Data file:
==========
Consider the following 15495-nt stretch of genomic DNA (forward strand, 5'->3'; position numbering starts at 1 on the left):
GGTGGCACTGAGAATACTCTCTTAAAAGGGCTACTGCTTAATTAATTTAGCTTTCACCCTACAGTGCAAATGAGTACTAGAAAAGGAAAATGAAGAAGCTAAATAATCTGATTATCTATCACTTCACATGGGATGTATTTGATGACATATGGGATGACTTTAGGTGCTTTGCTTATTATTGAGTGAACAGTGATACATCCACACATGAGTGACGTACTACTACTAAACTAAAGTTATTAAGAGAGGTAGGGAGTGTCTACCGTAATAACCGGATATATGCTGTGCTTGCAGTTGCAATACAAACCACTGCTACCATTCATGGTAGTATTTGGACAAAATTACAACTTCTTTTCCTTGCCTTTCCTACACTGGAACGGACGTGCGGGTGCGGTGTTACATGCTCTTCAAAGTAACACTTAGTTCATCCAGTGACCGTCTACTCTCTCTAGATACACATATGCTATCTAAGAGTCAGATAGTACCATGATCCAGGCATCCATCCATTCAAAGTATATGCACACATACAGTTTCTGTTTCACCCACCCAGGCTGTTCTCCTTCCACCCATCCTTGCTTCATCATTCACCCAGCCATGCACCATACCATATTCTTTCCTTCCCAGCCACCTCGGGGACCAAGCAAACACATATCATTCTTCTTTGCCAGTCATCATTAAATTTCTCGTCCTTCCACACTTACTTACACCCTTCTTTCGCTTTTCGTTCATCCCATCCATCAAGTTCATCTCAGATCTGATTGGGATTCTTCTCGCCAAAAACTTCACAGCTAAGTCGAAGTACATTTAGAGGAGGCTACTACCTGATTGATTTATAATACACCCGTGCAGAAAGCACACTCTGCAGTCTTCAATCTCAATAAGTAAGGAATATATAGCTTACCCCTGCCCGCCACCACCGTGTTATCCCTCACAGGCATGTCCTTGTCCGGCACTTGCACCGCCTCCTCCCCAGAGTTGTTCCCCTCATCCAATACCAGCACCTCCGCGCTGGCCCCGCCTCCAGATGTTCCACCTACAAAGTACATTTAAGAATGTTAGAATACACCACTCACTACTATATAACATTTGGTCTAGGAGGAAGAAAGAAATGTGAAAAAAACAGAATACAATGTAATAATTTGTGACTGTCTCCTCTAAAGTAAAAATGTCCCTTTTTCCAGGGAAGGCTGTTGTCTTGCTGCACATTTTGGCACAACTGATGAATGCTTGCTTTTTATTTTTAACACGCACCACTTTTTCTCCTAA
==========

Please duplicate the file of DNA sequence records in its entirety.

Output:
Consider the following 15495-nt stretch of genomic DNA (forward strand, 5'->3'; position numbering starts at 1 on the left):
GGTGGCACTGAGAATACTCTCTTAAAAGGGCTACTGCTTAATTAATTTAGCTTTCACCCTACAGTGCAAATGAGTACTAGAAAAGGAAAATGAAGAAGCTAAATAATCTGATTATCTATCACTTCACATGGGATGTATTTGATGACATATGGGATGACTTTAGGTGCTTTGCTTATTATTGAGTGAACAGTGATACATCCACACATGAGTGACGTACTACTACTAAACTAAAGTTATTAAGAGAGGTAGGGAGTGTCTACCGTAATAACCGGATATATGCTGTGCTTGCAGTTGCAATACAAACCACTGCTACCATTCATGGTAGTATTTGGACAAAATTACAACTTCTTTTCCTTGCCTTTCCTACACTGGAACGGACGTGCGGGTGCGGTGTTACATGCTCTTCAAAGTAACACTTAGTTCATCCAGTGACCGTCTACTCTCTCTAGATACACATATGCTATCTAAGAGTCAGATAGTACCATGATCCAGGCATCCATCCATTCAAAGTATATGCACACATACAGTTTCTGTTTCACCCACCCAGGCTGTTCTCCTTCCACCCATCCTTGCTTCATCATTCACCCAGCCATGCACCATACCATATTCTTTCCTTCCCAGCCACCTCGGGGACCAAGCAAACACATATCATTCTTCTTTGCCAGTCATCATTAAATTTCTCGTCCTTCCACACTTACTTACACCCTTCTTTCGCTTTTCGTTCATCCCATCCATCAAGTTCATCTCAGATCTGATTGGGATTCTTCTCGCCAAAAACTTCACAGCTAAGTCGAAGTACATTTAGAGGAGGCTACTACCTGATTGATTTATAATACACCCGTGCAGAAAGCACACTCTGCAGTCTTCAATCTCAATAAGTAAGGAATATATAGCTTACCCCTGCCCGCCACCACCGTGTTATCCCTCACAGGCATGTCCTTGTCCGGCACTTGCACCGCCTCCTCCCCAGAGTTGTTCCCCTCATCCAATACCAGCACCTCCGCGCTGGCCCCGCCTCCAGATGTTCCACCTACAAAGTACATTTAAGAATGTTAGAATACACCACTCACTACTATATAACATTTGGTCTAGGAGGAAGAAAGAAATGTGAAAAAAACAGAATACAATGTAATAATTTGTGACTGTCTCCTCTAAAGTAAAAATGTCCCTTTTTCCAGGGAAGGCTGTTGTCTTGCTGCACATTTTGGCACAACTGATGAATGCTTGCTTTTTATTTTTAACACGCACCACTTTTTCTCCTAA